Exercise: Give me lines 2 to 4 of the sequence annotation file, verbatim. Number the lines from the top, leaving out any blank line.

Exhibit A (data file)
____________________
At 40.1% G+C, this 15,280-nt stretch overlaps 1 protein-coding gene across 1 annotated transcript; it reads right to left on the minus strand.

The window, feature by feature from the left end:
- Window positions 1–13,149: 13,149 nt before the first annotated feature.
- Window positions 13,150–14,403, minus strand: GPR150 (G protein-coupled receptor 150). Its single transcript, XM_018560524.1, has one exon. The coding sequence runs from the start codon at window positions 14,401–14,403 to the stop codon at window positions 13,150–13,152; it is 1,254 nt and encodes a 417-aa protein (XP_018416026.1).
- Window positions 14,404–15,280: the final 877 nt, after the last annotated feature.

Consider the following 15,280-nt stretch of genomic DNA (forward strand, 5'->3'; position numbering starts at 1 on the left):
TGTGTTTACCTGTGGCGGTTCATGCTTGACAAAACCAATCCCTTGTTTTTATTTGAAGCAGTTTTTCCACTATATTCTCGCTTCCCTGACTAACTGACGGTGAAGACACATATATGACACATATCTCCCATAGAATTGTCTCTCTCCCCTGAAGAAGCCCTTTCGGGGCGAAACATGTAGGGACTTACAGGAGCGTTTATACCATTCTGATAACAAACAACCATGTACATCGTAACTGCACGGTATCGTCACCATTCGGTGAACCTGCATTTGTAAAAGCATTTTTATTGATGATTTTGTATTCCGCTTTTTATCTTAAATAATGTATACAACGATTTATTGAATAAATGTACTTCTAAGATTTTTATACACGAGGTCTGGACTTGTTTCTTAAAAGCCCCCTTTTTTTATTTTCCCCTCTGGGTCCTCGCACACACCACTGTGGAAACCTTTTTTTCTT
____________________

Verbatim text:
The window, feature by feature from the left end:
- Window positions 1–13,149: 13,149 nt before the first annotated feature.
- Window positions 13,150–14,403, minus strand: GPR150 (G protein-coupled receptor 150). Its single transcript, XM_018560524.1, has one exon. The coding sequence runs from the start codon at window positions 14,401–14,403 to the stop codon at window positions 13,150–13,152; it is 1,254 nt and encodes a 417-aa protein (XP_018416026.1).